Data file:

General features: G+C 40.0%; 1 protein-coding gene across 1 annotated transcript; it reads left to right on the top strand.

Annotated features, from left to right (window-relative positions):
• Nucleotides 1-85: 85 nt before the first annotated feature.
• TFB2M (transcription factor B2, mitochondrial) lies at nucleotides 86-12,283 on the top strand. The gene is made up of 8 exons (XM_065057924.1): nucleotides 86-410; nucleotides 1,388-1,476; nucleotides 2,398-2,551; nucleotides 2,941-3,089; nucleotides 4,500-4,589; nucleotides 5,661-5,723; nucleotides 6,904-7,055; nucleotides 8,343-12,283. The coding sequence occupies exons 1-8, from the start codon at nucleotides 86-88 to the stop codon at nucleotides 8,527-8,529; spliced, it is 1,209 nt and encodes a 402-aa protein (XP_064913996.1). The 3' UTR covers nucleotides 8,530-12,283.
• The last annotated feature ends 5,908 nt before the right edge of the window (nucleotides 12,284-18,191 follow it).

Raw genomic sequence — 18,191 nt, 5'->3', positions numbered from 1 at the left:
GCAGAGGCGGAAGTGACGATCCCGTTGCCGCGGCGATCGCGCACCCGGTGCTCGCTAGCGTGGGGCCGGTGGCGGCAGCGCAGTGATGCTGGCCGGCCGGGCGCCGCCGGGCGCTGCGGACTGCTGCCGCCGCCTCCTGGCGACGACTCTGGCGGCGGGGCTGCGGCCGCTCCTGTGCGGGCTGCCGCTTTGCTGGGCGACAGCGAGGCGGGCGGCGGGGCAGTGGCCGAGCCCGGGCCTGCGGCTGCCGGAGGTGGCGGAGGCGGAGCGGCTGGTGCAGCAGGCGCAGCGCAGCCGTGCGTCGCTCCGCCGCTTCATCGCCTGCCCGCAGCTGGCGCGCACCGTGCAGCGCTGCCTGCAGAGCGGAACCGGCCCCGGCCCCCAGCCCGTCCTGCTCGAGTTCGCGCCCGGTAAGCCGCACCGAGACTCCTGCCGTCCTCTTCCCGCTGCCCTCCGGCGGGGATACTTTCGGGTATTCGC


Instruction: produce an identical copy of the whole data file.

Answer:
General features: G+C 40.0%; 1 protein-coding gene across 1 annotated transcript; it reads left to right on the top strand.

Annotated features, from left to right (window-relative positions):
• Nucleotides 1-85: 85 nt before the first annotated feature.
• TFB2M (transcription factor B2, mitochondrial) lies at nucleotides 86-12,283 on the top strand. The gene is made up of 8 exons (XM_065057924.1): nucleotides 86-410; nucleotides 1,388-1,476; nucleotides 2,398-2,551; nucleotides 2,941-3,089; nucleotides 4,500-4,589; nucleotides 5,661-5,723; nucleotides 6,904-7,055; nucleotides 8,343-12,283. The coding sequence occupies exons 1-8, from the start codon at nucleotides 86-88 to the stop codon at nucleotides 8,527-8,529; spliced, it is 1,209 nt and encodes a 402-aa protein (XP_064913996.1). The 3' UTR covers nucleotides 8,530-12,283.
• The last annotated feature ends 5,908 nt before the right edge of the window (nucleotides 12,284-18,191 follow it).

Raw genomic sequence — 18,191 nt, 5'->3', positions numbered from 1 at the left:
GCAGAGGCGGAAGTGACGATCCCGTTGCCGCGGCGATCGCGCACCCGGTGCTCGCTAGCGTGGGGCCGGTGGCGGCAGCGCAGTGATGCTGGCCGGCCGGGCGCCGCCGGGCGCTGCGGACTGCTGCCGCCGCCTCCTGGCGACGACTCTGGCGGCGGGGCTGCGGCCGCTCCTGTGCGGGCTGCCGCTTTGCTGGGCGACAGCGAGGCGGGCGGCGGGGCAGTGGCCGAGCCCGGGCCTGCGGCTGCCGGAGGTGGCGGAGGCGGAGCGGCTGGTGCAGCAGGCGCAGCGCAGCCGTGCGTCGCTCCGCCGCTTCATCGCCTGCCCGCAGCTGGCGCGCACCGTGCAGCGCTGCCTGCAGAGCGGAACCGGCCCCGGCCCCCAGCCCGTCCTGCTCGAGTTCGCGCCCGGTAAGCCGCACCGAGACTCCTGCCGTCCTCTTCCCGCTGCCCTCCGGCGGGGATACTTTCGGGTATTCGC